The 2010 World Cup – A Health Hazard for Spectators

Unlike previous years, spectators to the FIFA World Cup in South Africa face some unusual health hazards. I wrote earlier that possibly the biggest one of them all is the fact that one in five South Africans are HIV-positive.( see  ” The 2010 World Cup’s Biggest Threat” ). With half a million visitors, 40,000 call-girls and 42 million condoms donated by the former British government, initiatives to prevent the spread of AIDS seem to be hampered by FIFA’s refusal to have health prevention booths at the various venues.

Intending travellers to South Africa need not worry about malaria and yellow fever as these diseases are virtually unknown, unless you are at the Mozambique border. And heat stroke is not likely to be a major problem as the climate is relatively mild. South Africa is well south of the Equator and has a Mediterranean-type climate – in fact, June/July is in fact winter in the Southern hemisphere. This unfortunately is also the flu season, so its wise to get those shots before going there.

In fact, the infectious diseases to worry about will be food-poisoning, measles and tick-bites as reported by a survey of tourists between 1997 and 2009.

Table Mountain - muggings have been reported at this venue

Infectious diseases aside, a greater health hazard would be crime – its widely reported that South Africa has one of the world’s highest rates of mugging, rape and gang-rape. Machine guns can be bought for USD 100 and executions handled for less than USD1000. Tourists have been known to be mugged in shopping malls and on the slope of Table Mountain. The Australian Government even warns that the South African Police Service does not have “Tourist Police”. Criminals, however, have posed as “Tourist Police” to extort and rob tourists, including by stopping tourists buses to check proof of identity and search luggage.(see here)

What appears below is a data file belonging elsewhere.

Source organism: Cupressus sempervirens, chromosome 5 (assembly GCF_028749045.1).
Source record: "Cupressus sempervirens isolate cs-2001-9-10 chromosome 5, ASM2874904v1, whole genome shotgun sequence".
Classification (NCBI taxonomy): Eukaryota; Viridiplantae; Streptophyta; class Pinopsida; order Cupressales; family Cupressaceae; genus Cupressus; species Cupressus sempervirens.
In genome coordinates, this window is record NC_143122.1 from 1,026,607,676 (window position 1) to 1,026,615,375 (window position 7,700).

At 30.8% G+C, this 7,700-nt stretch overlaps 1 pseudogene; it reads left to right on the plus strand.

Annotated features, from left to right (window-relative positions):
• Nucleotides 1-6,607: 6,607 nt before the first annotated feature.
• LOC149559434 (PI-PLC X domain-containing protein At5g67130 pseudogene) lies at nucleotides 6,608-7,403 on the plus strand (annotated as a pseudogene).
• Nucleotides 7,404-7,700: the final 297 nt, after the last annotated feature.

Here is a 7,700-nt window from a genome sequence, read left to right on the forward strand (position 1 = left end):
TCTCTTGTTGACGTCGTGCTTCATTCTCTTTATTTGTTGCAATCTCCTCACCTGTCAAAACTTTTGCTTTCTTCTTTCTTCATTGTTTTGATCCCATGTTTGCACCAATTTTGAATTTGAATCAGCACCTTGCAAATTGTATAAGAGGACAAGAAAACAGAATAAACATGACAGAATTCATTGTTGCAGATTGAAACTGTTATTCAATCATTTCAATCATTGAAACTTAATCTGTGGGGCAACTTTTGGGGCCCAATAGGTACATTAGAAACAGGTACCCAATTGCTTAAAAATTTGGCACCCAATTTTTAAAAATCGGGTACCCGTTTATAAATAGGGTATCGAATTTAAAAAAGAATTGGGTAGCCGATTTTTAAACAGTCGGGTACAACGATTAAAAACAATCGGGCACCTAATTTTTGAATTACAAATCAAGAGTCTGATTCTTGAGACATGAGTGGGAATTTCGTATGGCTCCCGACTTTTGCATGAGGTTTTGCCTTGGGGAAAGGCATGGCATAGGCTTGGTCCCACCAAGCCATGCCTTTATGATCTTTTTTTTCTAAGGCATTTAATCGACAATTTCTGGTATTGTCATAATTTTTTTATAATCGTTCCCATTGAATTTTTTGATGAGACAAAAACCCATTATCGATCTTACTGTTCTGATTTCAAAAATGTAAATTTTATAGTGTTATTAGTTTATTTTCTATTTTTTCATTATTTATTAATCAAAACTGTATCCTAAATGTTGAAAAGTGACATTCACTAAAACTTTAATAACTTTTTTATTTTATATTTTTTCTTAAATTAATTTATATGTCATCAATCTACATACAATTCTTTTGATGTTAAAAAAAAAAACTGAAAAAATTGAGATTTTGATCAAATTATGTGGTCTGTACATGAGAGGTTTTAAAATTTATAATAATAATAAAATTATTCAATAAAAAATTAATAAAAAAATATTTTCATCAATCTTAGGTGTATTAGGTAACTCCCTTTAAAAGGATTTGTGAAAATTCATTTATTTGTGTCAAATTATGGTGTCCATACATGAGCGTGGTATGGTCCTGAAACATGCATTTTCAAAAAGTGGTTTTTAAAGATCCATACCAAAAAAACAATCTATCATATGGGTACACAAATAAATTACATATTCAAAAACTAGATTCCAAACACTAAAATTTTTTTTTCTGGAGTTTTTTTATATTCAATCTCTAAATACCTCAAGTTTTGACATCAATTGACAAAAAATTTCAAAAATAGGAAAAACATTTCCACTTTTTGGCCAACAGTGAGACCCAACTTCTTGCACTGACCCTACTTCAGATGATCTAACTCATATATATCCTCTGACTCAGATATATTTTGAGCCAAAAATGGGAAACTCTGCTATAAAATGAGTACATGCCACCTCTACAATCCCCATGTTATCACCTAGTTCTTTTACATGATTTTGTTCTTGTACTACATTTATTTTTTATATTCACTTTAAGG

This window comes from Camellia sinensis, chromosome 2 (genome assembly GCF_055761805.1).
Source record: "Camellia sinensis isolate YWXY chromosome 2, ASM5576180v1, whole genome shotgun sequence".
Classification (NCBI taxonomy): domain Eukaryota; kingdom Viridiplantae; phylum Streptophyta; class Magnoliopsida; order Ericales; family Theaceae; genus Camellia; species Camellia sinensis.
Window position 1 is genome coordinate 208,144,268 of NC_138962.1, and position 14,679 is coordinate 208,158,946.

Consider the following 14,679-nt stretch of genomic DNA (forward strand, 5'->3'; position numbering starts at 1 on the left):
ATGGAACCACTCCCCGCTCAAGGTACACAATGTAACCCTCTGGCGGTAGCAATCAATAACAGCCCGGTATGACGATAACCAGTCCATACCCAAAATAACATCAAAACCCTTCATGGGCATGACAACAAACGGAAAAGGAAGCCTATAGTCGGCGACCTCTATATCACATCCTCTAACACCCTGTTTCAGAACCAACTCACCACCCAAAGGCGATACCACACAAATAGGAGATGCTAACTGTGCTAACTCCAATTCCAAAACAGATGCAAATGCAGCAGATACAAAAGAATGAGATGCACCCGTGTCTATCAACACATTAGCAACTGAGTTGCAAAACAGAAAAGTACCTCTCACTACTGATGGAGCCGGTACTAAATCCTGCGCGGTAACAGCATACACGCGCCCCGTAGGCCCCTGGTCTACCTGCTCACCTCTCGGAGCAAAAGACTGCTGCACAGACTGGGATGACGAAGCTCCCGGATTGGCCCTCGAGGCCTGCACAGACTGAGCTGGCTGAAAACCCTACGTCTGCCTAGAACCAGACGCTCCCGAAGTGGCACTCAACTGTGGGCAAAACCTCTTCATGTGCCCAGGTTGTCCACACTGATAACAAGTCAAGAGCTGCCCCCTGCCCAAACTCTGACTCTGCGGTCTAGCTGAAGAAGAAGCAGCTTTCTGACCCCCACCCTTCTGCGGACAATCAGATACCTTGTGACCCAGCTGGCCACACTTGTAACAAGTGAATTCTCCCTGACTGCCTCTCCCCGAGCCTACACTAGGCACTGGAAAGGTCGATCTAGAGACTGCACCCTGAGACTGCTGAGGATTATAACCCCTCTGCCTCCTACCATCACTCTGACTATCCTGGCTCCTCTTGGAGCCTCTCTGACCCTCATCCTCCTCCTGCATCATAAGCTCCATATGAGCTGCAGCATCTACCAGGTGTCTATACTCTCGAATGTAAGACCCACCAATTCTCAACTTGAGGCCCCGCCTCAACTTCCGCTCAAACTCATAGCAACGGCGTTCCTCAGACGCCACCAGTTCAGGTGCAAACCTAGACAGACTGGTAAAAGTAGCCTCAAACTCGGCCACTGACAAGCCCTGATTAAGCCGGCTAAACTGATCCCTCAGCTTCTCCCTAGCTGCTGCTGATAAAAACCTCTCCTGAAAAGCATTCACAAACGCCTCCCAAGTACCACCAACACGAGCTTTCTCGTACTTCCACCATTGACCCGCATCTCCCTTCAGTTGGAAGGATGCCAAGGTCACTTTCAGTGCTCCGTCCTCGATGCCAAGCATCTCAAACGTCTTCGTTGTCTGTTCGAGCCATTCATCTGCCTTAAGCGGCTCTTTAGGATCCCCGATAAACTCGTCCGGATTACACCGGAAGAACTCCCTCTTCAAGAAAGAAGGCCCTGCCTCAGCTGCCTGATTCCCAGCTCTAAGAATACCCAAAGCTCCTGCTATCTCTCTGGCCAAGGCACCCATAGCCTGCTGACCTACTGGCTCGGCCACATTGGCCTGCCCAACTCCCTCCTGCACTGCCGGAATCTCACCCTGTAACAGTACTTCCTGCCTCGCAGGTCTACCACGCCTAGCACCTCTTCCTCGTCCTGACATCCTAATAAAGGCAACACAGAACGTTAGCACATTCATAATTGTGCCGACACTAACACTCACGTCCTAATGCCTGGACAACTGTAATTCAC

The Vuvuzela Horn - louder than a air-horn or a referee's whistle

But perhaps the most annoying health threat will be the ubiquitous Vuvuzela horns, which at  127 decibels is louder than the air-horn (123 decibels) and the referee’s whistle (115 decibels). Prolonged noise at 85 decibels can cause permanent hearing impairment and soccer fans are urged to use ear-plugs and ear-muffs. Is FIFA going to ban these horns? Definitely no, as its part of local culture at football games..

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3 responses

  1. those vuvuzela horns are a real nuisance-affects the audio commentary on live TV broadcast.

  2. Randy Cummings | Reply

    Looks like Brazil dominates Chile in World Cup play yet again! Awwww, Chile!

  3. in the next world cup, i would try to be so energetic and i would cheer all day for my favorite team -;`

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